12. JEA members who are student publication advisors are also concerned that they will risk criminal prosecution or sanctions under Section (d)(2) if they allow students to publish online material that is "patently offensive." In order to comply with the statute, JEA members could review and censor, if necessary, material in online student publications under their supervision that is "patently offensive." Because JEA members do not know what "patently offensive" means, they fear that they would censor constitutionally protected material in order to comply with the statute. JEA members who are student publication advisors do not know how to comply with the statute in this instance without also violating their students' First Amendment rights.
13. Section 223(f)(1) provides that "no cause of action may be brought in any court or administrative agency against any person on account of activity that is not in violation of any law punishable by criminal or civil penalty, and that the person has taken a good faith to implement a defense authorized under this section or otherwise to restrict or prevent the transmission of, or access to, a communication specified in this section." JEA members do not know if Section 223(f)(1) would protect them from liability for violation of First Amendment rights if they unnecessarily restricted access to important protected speech not covered by the Act.
14. JEA members are also concerned that they will risk criminal prosecution or sanctions under Section (d)(1)(B) if they "use any interactive computer service to display" to minors any material that is "patently offensive." JEA members are concerned that they may violate Section (d)(1)(B) if, during the course of classroom instruction about online research techniques, they display to minors material that is "patently offensive." JEA members understand that one possible course of action that could protect them from possible criminal prosecution or sanctions would be to screen out all online access to materials that might be considered "patently offensive." First, JEA does not know how to determine which material might be considered "indecent" or "patently offensive." Second, it would be technically infeasible for JEA members to attempt to screen "indecent" or "patently offensive" material while instructing students on how to conduct online research. Because of the nature of the search function on the World Wide Web and other online systems, it is difficult if not impossible to screen "indecent" or "patently offensive" material from appearing in the search results. For example, if a high school journalism teacher were instructing students on how to search for information on a story about war crimes in Bosnia, the search could reveal graphic testimony by rape victims that might be deemed "indecent" or "patently offensive" under the statute. Because the search function is based on a string of words, it is impossible to screen "indecent" or "patently offensive" pictures from the search results. In addition, any given search may reveal information sources not directly related to the topic being researched. For example, a general search on motorcycles could lead to an adult publication with "indecent" or "patently offensive" stories and photographs about women in the Harley motorcycle subculture.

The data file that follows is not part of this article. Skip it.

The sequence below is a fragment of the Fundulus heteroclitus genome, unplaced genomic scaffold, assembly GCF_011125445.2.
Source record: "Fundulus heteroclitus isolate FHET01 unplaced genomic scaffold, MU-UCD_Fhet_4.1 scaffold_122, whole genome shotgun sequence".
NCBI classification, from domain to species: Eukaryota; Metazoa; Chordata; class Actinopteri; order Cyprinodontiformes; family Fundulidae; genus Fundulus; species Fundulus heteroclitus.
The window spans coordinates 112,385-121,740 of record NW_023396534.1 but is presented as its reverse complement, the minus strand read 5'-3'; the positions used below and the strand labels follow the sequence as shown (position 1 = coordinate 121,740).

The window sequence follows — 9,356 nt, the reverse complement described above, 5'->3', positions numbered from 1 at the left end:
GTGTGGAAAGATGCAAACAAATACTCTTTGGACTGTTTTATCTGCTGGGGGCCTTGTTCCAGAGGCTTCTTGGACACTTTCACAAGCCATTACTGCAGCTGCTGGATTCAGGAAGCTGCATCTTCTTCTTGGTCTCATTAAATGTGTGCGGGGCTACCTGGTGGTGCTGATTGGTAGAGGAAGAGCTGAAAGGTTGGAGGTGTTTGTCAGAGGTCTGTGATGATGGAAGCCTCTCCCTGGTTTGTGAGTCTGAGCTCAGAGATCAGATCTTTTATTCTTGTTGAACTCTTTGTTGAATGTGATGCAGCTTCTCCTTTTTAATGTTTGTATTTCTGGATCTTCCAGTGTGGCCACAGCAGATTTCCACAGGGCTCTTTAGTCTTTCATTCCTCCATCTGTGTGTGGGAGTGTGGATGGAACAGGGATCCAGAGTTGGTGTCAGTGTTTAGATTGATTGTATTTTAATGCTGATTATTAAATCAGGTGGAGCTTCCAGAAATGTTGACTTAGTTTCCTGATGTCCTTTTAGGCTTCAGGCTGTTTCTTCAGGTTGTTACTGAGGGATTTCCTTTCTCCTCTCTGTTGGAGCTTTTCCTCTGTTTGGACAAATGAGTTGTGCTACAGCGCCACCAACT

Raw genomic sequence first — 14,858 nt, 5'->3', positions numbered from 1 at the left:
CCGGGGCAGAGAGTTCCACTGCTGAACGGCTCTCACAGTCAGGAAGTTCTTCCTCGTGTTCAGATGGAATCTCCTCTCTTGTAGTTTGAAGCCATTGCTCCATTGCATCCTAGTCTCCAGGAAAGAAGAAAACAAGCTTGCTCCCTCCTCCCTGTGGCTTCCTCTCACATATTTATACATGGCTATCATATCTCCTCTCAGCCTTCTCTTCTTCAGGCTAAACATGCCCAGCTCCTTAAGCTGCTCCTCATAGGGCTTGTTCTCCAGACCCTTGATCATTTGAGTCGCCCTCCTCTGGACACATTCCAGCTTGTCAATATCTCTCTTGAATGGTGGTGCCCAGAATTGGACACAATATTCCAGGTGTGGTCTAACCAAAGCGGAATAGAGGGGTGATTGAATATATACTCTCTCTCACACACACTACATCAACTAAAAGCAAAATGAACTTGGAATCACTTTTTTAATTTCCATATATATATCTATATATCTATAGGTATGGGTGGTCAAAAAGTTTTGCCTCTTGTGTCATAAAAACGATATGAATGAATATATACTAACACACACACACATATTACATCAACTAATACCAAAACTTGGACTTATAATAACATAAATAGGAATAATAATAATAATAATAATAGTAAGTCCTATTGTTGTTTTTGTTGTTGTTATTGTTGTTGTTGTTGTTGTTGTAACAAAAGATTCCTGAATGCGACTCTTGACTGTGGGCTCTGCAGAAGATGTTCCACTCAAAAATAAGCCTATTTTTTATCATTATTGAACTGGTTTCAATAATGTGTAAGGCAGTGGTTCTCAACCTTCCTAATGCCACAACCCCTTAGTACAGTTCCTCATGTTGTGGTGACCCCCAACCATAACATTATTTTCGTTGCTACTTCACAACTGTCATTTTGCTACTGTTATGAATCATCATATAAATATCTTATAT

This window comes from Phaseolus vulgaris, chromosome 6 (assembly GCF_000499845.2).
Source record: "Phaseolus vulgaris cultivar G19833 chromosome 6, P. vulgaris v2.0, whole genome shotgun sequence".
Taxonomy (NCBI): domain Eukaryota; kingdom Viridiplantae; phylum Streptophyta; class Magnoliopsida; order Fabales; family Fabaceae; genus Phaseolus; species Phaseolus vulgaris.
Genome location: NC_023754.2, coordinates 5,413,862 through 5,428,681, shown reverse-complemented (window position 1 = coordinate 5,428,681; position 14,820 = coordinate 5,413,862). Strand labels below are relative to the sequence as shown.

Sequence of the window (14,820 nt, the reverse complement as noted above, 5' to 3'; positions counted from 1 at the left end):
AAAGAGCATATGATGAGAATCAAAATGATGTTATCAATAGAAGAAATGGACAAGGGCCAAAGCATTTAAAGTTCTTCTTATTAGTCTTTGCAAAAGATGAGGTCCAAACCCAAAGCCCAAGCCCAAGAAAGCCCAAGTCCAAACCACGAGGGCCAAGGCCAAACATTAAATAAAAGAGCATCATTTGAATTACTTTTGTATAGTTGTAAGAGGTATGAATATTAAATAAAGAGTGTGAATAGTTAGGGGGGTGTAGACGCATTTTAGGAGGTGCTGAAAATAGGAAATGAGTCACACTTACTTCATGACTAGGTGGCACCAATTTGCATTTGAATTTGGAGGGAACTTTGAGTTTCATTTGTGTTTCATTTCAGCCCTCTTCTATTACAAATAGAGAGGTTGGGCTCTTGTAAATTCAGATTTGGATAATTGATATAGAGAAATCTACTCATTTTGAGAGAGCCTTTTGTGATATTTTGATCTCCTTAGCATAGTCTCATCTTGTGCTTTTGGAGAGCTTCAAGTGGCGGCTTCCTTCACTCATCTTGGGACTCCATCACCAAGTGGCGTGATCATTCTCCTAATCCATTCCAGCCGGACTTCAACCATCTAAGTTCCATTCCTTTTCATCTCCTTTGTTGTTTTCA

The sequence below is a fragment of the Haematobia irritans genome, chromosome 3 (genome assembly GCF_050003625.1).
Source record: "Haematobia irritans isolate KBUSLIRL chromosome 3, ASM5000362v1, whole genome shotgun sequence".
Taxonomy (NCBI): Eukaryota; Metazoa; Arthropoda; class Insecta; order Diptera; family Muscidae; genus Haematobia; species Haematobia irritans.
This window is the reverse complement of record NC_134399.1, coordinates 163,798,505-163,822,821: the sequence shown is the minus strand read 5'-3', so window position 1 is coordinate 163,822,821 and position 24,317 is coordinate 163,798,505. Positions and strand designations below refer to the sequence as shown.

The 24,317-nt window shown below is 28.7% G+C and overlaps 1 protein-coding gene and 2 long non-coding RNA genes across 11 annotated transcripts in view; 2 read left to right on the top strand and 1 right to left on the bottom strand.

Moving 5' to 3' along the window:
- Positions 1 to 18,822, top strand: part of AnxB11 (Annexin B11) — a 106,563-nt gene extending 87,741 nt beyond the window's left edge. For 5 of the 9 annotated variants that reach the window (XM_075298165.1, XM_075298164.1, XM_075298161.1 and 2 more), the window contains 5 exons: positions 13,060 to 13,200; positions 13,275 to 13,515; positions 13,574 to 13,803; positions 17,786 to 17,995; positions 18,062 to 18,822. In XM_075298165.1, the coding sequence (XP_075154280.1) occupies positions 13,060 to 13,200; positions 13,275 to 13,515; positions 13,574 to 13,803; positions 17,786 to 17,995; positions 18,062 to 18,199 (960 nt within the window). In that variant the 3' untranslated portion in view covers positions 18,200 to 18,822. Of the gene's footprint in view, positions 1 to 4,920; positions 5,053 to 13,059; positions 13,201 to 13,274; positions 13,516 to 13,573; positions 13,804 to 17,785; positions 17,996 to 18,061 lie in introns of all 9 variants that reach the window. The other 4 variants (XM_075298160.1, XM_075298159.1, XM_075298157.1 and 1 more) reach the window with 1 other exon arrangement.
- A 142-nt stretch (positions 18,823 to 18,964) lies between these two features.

15. JEA members fear prosecution or other enforcement under the statute for communicating, sending, displaying, or permitting computers under their control to send or display, "indecent" or "patently offensive" material in a manner available to persons under age 18.
16. Section 223(e)(5)(A) provides that "[i]t is a defense to a prosecution under subsection (a) or (d) that a person -- (A) has taken, in good faith, reasonable, effective, and appropriate actions under the circumstances to restrict or prevent access by minors to a communication specified in such subsections which may involve any appropriate measures to restrict minors from such communications, including any method which is feasible under available technology." Some JEA members have used screening programs that block access to certain online sites containing sexually explicit material. They have discovered that use of these programs results in the blocking of many useful online sites containing material about subjects such as medieval life, poetry, education, soccer, and extremism. JEA members believe that mandatory use of such screening programs, in order to comply with the statute, would block students' access to much constitutionally protected material.
17. JEA members do not know whether any of the defenses listed in Section 223(e) would protect them from criminal prosecution.
Candace Perkins Bowen
Subscribed and sworn before me on this ___ day of February, 1996.